Culture shock

Ex-Leicester star Dragovic says drinking culture is a ‘culture shock’ and training was ‘like the first day after the holidays’

FORMER Leicester ace Aleksandar Dragovic has expressed his amazement at the drinking culture at the King Power Stadium.

And the 96-cap Austria international has revealed how Jamie Vardy terrorized a disguised capital – comparing the ex-England star to the Duracell Bunny.

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Austrian international Dragovic spent a season on loan at LeicesterCredit: Rex Features

Dragovic, 30, born in Serbia, spent the 2017-18 season on loan at the Foxes from Bayer Leverkusen.

He made 16 appearances to help Claude Puel’s side finish ninth in the Premier League.

The centre-back ended a five-year spell with German giants Bayer to join Red Star Belgrade this summer.

Dragovic told German website Spox.com: “Everything in English football is much more relaxed than in Germany. There is a huge difference.

“German players are treated like soldiers, and you can’t even smile in training.

“But at Leicester, training was always like the first day back from vacation.

“We were laughing and joking. It was pure fun, but from the start of the game we were 100% focused.

“Jamie Vardy was the biggest prankster. The guy was like the Duracell Bunny, always full.

“He can’t sit still or be quiet, and it was a pleasure spending a year with him.”

Dragovic recalled a trip to Sweden for a three-day party, when the stars stepped out in costume.

He said: “Before our cup game against Chelsea, the players flew to Stockholm for three days, without the coach.

Leicester's Aleksandar Dragovic tackles Man City star Phil Foden in 2017

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Leicester’s Aleksandar Dragovic tackles Man City star Phil Foden in 2017Credit: Getty – Contributor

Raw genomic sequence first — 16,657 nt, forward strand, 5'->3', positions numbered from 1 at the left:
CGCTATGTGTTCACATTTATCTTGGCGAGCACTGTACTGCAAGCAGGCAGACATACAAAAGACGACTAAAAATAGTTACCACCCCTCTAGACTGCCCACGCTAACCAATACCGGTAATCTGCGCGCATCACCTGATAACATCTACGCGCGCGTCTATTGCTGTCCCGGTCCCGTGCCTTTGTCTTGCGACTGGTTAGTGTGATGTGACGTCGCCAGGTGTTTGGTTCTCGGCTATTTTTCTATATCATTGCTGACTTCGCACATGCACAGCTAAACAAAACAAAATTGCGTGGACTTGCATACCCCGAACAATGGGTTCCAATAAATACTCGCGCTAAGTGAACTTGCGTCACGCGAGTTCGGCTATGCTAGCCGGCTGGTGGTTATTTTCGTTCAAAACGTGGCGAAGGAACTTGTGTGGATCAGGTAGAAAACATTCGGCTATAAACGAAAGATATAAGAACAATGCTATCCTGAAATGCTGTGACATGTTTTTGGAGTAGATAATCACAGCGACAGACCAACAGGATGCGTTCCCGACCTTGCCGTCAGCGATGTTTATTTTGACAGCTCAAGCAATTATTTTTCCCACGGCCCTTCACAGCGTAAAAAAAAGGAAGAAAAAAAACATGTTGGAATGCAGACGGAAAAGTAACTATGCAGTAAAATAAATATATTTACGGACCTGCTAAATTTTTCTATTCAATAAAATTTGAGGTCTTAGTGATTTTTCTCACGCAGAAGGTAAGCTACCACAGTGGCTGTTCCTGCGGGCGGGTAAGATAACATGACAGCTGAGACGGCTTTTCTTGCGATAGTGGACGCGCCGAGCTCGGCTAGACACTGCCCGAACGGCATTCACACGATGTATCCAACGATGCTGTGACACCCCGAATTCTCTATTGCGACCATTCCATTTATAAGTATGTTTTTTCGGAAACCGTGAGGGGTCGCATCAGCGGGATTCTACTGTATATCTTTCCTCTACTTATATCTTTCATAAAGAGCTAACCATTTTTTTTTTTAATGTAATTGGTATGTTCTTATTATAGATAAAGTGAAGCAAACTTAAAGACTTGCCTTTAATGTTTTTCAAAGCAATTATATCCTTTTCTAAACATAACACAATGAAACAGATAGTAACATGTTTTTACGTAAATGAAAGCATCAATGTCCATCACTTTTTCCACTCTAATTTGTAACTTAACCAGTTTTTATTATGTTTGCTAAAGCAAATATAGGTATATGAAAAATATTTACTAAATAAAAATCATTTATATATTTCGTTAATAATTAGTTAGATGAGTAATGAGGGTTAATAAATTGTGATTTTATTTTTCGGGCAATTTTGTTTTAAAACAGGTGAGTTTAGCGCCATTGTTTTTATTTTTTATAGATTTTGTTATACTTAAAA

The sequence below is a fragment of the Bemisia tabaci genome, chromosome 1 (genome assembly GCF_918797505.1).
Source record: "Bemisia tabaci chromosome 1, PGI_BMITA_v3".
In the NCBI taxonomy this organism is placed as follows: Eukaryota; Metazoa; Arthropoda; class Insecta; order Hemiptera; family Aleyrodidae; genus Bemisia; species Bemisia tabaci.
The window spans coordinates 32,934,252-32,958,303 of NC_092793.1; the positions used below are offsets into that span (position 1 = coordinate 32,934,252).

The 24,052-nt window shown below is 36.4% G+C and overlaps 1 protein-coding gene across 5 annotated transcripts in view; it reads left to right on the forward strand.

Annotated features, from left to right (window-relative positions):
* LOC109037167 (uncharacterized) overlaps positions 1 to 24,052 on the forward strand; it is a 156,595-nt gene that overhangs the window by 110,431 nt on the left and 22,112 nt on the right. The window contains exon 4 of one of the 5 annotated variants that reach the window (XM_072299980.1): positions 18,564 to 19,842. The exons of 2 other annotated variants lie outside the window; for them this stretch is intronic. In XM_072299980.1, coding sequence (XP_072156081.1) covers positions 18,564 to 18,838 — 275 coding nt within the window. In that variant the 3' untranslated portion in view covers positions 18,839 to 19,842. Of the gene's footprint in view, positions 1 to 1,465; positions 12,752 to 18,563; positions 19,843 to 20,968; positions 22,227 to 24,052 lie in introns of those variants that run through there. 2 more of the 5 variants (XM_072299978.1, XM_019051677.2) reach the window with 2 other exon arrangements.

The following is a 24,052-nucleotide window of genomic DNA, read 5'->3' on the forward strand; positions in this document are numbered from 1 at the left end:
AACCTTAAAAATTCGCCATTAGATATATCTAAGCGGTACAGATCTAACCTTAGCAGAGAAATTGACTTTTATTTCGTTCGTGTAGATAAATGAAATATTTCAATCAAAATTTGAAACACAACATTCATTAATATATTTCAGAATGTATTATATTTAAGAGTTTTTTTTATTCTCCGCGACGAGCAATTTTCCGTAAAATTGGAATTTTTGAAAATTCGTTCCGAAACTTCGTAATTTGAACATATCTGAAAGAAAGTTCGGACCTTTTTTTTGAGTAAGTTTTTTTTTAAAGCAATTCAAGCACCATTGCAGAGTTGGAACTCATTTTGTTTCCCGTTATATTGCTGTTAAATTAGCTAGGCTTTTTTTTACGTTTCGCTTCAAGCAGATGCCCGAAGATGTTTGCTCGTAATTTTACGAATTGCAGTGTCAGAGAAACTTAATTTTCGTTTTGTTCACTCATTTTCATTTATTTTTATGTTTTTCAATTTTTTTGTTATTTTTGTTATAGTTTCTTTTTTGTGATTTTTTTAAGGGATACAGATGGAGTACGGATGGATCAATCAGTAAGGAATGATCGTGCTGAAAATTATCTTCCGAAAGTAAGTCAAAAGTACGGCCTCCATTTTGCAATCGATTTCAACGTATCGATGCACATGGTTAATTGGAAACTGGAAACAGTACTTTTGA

“Everything was arranged with the club, and they even sent some security guards with us.

“Then we partied for three days. Once we ransacked the town in disguises.

“Jamie kept storming into stores wearing his costume and scaring the locals.

“We played against Chelsea just a day and a half after we returned, and we only lost after extra time. Something like that would be unthinkable in Germany.

“People from Leicester would even tell us to go out for a drink together. The players were often in the pub.

“Of course, we weren’t drinking so much that we couldn’t walk – but it was no problem for us to have a few beers.

“It was a culture shock for me after my time in Germany. I wondered if it was something unique to Leicester or common throughout England.


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“I then asked my national team-mates Sebastian Prodl and Marko Arnautovic what life was like at Watford and West Ham, and they told me similar stories.

“When we met fans at the pub, some wanted to talk to us or even buy us tours. It was never stressful.

“With this freedom, I felt better in England than in Germany. I think every player should be allowed to decide what he needs.

“If someone wants a beer or a pizza, they should have them.

“As long as they don’t affect his performance, I don’t see any problem.”